A month into Donald Trump’s presidency, it is clear we are in for a wild and dizzying ride. As is typical in matters of opinion, post-mortem analyses on how we got here are frequent and varied.
However, I believe the Affordable Care Act was the iceberg which sunk Hillary Clinton’s ship. Sure, there were both real and fabricated scandals which dampened enthusiasm among potential Clinton voters. There were the emails. There were WikiLeaks and pictures of a man fittingly named Weiner displaying his lil’ namesake. There were ugly and revealing instances of bigotry and misogyny. There were cyber attacks and hacking perpetrated by foreign actors in some instances, domestic ones in others. The campaign was a flaming, runaway train ready to derail and explode at any moment, yet we could not tear our eyes and ears away from it. In the end, perhaps befitting the campaign, America chose a real estate developer and C-list reality TV star with literally no experience in public office. After an understandable period of mouth-gaping dumbfoundedness, Democrats reviewing the game film could point to dozens, perhaps hundreds, of different strategies which would have altered the outcome. Errors and missteps have been discussed and dissected at length, but despite this, I believe the Democrats aren’t yet seriously acknowledging a central reason their candidate lost.
In order to recover, the Democratic Party must understand why moderate and undecided voters didn’t vote for Clinton. I believe many of the issues enumerated above are merely noise, but within the noise is a strong signal. The ACA (Obamacare) drove just enough middle voters away from the Democratic camp to put Trump in office.
Make no mistake: The ACA has insured an extraordinary number of Americans at low or no cost. It has provided affordable health insurance to millions who otherwise would be forced to exist on the margins of the health care system, avoiding health care encounters in the name of avoiding bankruptcy. To these people, the ACA has been a godsend.
However, what Democrats must understand is that millions of other Americans have been forced to fund it. For these people, the ACA is no more than a tax. Their out of pocket costs have increased dramatically, yet they have not received commensurate increases in access or services. A high percentage of these Americans are paying more for worse access and fewer services. According to a source supportive of the ACA, 2017 promises to continue our current trend and bring a 24 percent rise in average health care premiums. A good friend of mine has a family of four. Over the past eight years, despite no major changes in the family’s medical problems, his premiums have increased by over 300 percent.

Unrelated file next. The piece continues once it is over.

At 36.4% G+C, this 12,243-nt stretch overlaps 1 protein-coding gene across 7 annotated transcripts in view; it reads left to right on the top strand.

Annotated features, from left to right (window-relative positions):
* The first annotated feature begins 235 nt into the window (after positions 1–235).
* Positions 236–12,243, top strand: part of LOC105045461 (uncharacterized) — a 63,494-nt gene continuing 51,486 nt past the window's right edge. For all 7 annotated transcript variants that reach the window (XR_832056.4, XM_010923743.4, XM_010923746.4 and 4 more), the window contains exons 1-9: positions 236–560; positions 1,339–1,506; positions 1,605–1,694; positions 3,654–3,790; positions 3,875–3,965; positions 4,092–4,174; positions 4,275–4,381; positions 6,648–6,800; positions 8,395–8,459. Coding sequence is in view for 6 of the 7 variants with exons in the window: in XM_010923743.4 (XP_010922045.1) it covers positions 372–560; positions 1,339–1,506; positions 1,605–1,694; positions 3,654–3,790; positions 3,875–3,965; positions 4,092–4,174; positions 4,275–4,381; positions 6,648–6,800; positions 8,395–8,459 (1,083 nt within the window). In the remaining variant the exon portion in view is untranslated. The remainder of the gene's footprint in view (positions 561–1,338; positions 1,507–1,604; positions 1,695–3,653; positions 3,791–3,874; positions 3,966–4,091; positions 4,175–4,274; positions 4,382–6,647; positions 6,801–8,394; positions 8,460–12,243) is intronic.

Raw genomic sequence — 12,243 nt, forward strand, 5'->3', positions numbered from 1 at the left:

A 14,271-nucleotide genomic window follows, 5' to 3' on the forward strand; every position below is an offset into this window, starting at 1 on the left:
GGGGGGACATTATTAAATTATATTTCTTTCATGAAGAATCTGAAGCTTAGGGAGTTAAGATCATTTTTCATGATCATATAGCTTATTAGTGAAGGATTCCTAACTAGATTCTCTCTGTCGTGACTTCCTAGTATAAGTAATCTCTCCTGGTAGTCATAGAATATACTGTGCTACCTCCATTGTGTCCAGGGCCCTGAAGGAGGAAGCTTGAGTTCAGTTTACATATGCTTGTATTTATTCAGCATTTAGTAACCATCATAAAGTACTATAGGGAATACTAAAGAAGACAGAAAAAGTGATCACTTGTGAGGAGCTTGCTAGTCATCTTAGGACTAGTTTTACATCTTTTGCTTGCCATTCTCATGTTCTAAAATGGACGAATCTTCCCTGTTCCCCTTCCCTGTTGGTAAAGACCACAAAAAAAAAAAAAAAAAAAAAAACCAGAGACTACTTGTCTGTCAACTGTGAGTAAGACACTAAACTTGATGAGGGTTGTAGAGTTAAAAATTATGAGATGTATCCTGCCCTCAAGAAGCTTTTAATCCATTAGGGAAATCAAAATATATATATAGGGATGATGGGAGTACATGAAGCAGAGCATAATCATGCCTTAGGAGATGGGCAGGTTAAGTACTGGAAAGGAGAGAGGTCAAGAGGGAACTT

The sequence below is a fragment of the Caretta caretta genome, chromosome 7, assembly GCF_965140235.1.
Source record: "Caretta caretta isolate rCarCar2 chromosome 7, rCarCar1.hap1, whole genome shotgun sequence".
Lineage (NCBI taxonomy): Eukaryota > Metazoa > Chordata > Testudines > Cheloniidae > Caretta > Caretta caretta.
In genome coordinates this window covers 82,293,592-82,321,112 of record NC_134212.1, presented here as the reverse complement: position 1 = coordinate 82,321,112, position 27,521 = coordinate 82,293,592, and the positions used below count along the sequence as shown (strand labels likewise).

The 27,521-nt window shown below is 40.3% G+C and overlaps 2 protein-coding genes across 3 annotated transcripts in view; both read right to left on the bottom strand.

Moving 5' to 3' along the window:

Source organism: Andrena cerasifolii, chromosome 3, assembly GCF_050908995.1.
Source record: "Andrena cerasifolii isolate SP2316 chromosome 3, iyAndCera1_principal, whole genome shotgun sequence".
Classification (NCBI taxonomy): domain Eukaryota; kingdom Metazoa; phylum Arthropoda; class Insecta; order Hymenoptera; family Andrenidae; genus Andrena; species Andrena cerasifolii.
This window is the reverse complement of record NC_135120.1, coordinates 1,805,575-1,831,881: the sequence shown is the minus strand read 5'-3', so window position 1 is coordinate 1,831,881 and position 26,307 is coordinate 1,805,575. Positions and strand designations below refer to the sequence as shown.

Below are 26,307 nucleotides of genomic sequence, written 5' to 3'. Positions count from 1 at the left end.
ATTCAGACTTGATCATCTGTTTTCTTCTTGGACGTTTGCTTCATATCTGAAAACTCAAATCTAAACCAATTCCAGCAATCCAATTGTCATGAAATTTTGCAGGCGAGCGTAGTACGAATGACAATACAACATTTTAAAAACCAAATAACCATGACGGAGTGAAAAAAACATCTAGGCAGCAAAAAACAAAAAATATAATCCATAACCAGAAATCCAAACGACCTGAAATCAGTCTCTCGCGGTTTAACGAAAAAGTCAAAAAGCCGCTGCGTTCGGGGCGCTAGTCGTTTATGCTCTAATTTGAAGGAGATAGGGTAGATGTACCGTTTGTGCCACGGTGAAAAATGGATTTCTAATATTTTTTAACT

To be sure, many of the Americans paying more for health insurance can afford it without eating cat food for supper. But millions of those paying more were already on limited budgets, and the ACA has forced them to either tighten their belts or break the law. Legions of hard-working Americans felt duped by a Washington trick to increase their taxes, and those resentful Americans were the same middle voters who decided the election. Show me an American who doesn’t factor in her personal finances in the voting booth, and I will show you an American for whom money is no object.
The government wanted to insure more Americans, so it decided to tax those it deemed able to afford to pay more. We certainly should have anticipated a backlash to that strategy. To those who saw the system taking increasing amounts of money out of their pockets, Hillary Clinton offered no hope to change it. Americans received notice of their health care premium increase exactly one week before election day, perhaps the death blow for Mrs. Clinton. The disgruntled cohort could count on one thing from Trump; he would change Washington. At best, he would change it with some well-placed shakeups and business savvy. At worst, he would change it by being a match in the gas tank. But this past November, enough Americans were so disgusted with Washington politics that they were willing to risk tossing in the match.
Keith Pochick is an emergency physician and can be reached on Twitter @keith_pochick.
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